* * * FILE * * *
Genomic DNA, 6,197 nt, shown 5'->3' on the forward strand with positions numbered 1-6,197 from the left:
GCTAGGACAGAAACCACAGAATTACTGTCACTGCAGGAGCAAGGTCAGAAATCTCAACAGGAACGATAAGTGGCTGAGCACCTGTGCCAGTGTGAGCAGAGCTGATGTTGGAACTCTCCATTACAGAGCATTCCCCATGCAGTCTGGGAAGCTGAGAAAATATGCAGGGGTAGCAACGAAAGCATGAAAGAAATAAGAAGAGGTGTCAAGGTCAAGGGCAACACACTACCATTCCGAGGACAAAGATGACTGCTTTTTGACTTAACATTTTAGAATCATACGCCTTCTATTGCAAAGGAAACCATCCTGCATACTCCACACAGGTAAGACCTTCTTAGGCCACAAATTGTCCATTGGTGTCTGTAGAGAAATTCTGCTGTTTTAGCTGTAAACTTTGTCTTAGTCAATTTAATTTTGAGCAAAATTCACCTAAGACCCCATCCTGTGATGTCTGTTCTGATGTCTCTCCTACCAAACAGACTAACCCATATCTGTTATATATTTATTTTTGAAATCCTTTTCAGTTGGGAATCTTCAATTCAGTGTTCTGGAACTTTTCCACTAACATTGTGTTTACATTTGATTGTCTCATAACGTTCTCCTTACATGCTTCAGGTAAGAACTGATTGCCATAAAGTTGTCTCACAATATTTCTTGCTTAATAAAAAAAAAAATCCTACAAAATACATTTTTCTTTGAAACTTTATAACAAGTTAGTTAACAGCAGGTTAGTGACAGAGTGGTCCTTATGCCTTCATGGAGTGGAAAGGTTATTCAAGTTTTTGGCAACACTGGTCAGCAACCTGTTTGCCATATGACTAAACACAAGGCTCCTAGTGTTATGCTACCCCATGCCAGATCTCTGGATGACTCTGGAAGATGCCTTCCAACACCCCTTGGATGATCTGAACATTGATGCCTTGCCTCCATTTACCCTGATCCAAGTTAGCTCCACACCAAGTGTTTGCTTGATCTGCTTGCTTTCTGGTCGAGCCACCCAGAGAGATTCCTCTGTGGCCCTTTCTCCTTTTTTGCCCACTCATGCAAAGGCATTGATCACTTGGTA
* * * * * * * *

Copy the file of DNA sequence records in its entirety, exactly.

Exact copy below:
Genomic DNA, 6,197 nt, shown 5'->3' on the forward strand with positions numbered 1-6,197 from the left:
GCTAGGACAGAAACCACAGAATTACTGTCACTGCAGGAGCAAGGTCAGAAATCTCAACAGGAACGATAAGTGGCTGAGCACCTGTGCCAGTGTGAGCAGAGCTGATGTTGGAACTCTCCATTACAGAGCATTCCCCATGCAGTCTGGGAAGCTGAGAAAATATGCAGGGGTAGCAACGAAAGCATGAAAGAAATAAGAAGAGGTGTCAAGGTCAAGGGCAACACACTACCATTCCGAGGACAAAGATGACTGCTTTTTGACTTAACATTTTAGAATCATACGCCTTCTATTGCAAAGGAAACCATCCTGCATACTCCACACAGGTAAGACCTTCTTAGGCCACAAATTGTCCATTGGTGTCTGTAGAGAAATTCTGCTGTTTTAGCTGTAAACTTTGTCTTAGTCAATTTAATTTTGAGCAAAATTCACCTAAGACCCCATCCTGTGATGTCTGTTCTGATGTCTCTCCTACCAAACAGACTAACCCATATCTGTTATATATTTATTTTTGAAATCCTTTTCAGTTGGGAATCTTCAATTCAGTGTTCTGGAACTTTTCCACTAACATTGTGTTTACATTTGATTGTCTCATAACGTTCTCCTTACATGCTTCAGGTAAGAACTGATTGCCATAAAGTTGTCTCACAATATTTCTTGCTTAATAAAAAAAAAAATCCTACAAAATACATTTTTCTTTGAAACTTTATAACAAGTTAGTTAACAGCAGGTTAGTGACAGAGTGGTCCTTATGCCTTCATGGAGTGGAAAGGTTATTCAAGTTTTTGGCAACACTGGTCAGCAACCTGTTTGCCATATGACTAAACACAAGGCTCCTAGTGTTATGCTACCCCATGCCAGATCTCTGGATGACTCTGGAAGATGCCTTCCAACACCCCTTGGATGATCTGAACATTGATGCCTTGCCTCCATTTACCCTGATCCAAGTTAGCTCCACACCAAGTGTTTGCTTGATCTGCTTGCTTTCTGGTCGAGCCACCCAGAGAGATTCCTCTGTGGCCCTTTCTCCTTTTTTGCCCACTCATGCAAAGGCATTGATCACTTGGTA